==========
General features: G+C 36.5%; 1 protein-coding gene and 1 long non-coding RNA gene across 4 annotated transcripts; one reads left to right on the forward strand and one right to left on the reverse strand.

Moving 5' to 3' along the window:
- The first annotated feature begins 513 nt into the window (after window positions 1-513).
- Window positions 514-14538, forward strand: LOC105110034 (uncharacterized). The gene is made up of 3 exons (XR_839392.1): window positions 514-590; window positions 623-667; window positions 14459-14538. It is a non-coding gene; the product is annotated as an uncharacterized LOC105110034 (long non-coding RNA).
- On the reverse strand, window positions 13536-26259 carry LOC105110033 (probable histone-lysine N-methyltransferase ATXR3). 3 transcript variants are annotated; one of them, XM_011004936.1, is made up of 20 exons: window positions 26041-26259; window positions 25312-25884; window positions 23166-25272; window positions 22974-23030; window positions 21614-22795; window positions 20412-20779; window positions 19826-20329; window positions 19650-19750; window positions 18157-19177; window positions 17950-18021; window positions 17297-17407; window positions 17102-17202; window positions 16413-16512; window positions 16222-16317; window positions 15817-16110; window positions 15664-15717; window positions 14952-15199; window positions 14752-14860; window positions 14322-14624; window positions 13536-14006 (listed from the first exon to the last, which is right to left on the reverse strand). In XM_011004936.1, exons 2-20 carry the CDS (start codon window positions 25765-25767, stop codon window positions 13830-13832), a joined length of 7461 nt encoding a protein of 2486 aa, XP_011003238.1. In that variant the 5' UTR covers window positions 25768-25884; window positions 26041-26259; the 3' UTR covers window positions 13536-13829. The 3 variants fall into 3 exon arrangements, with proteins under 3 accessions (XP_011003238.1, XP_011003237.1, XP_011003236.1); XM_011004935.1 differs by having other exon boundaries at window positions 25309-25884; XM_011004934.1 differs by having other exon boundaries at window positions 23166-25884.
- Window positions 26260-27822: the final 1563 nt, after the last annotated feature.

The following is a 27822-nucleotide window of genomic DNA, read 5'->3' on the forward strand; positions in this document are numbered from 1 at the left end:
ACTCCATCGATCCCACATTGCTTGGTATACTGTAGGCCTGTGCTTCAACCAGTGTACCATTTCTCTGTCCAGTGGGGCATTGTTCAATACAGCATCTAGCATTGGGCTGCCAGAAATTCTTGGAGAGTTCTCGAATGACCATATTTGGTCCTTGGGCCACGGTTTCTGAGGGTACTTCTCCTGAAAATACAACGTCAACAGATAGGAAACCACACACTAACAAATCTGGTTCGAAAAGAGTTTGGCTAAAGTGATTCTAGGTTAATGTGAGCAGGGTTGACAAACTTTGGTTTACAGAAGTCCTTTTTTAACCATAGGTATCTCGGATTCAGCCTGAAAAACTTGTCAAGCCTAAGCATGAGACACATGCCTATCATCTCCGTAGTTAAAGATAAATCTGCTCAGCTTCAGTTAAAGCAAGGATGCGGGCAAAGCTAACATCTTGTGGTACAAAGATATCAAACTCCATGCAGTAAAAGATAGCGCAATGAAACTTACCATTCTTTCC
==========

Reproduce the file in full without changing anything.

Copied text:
General features: G+C 36.5%; 1 protein-coding gene and 1 long non-coding RNA gene across 4 annotated transcripts; one reads left to right on the forward strand and one right to left on the reverse strand.

Moving 5' to 3' along the window:
- The first annotated feature begins 513 nt into the window (after window positions 1-513).
- Window positions 514-14538, forward strand: LOC105110034 (uncharacterized). The gene is made up of 3 exons (XR_839392.1): window positions 514-590; window positions 623-667; window positions 14459-14538. It is a non-coding gene; the product is annotated as an uncharacterized LOC105110034 (long non-coding RNA).
- On the reverse strand, window positions 13536-26259 carry LOC105110033 (probable histone-lysine N-methyltransferase ATXR3). 3 transcript variants are annotated; one of them, XM_011004936.1, is made up of 20 exons: window positions 26041-26259; window positions 25312-25884; window positions 23166-25272; window positions 22974-23030; window positions 21614-22795; window positions 20412-20779; window positions 19826-20329; window positions 19650-19750; window positions 18157-19177; window positions 17950-18021; window positions 17297-17407; window positions 17102-17202; window positions 16413-16512; window positions 16222-16317; window positions 15817-16110; window positions 15664-15717; window positions 14952-15199; window positions 14752-14860; window positions 14322-14624; window positions 13536-14006 (listed from the first exon to the last, which is right to left on the reverse strand). In XM_011004936.1, exons 2-20 carry the CDS (start codon window positions 25765-25767, stop codon window positions 13830-13832), a joined length of 7461 nt encoding a protein of 2486 aa, XP_011003238.1. In that variant the 5' UTR covers window positions 25768-25884; window positions 26041-26259; the 3' UTR covers window positions 13536-13829. The 3 variants fall into 3 exon arrangements, with proteins under 3 accessions (XP_011003238.1, XP_011003237.1, XP_011003236.1); XM_011004935.1 differs by having other exon boundaries at window positions 25309-25884; XM_011004934.1 differs by having other exon boundaries at window positions 23166-25884.
- Window positions 26260-27822: the final 1563 nt, after the last annotated feature.

The following is a 27822-nucleotide window of genomic DNA, read 5'->3' on the forward strand; positions in this document are numbered from 1 at the left end:
ACTCCATCGATCCCACATTGCTTGGTATACTGTAGGCCTGTGCTTCAACCAGTGTACCATTTCTCTGTCCAGTGGGGCATTGTTCAATACAGCATCTAGCATTGGGCTGCCAGAAATTCTTGGAGAGTTCTCGAATGACCATATTTGGTCCTTGGGCCACGGTTTCTGAGGGTACTTCTCCTGAAAATACAACGTCAACAGATAGGAAACCACACACTAACAAATCTGGTTCGAAAAGAGTTTGGCTAAAGTGATTCTAGGTTAATGTGAGCAGGGTTGACAAACTTTGGTTTACAGAAGTCCTTTTTTAACCATAGGTATCTCGGATTCAGCCTGAAAAACTTGTCAAGCCTAAGCATGAGACACATGCCTATCATCTCCGTAGTTAAAGATAAATCTGCTCAGCTTCAGTTAAAGCAAGGATGCGGGCAAAGCTAACATCTTGTGGTACAAAGATATCAAACTCCATGCAGTAAAAGATAGCGCAATGAAACTTACCATTCTTTCC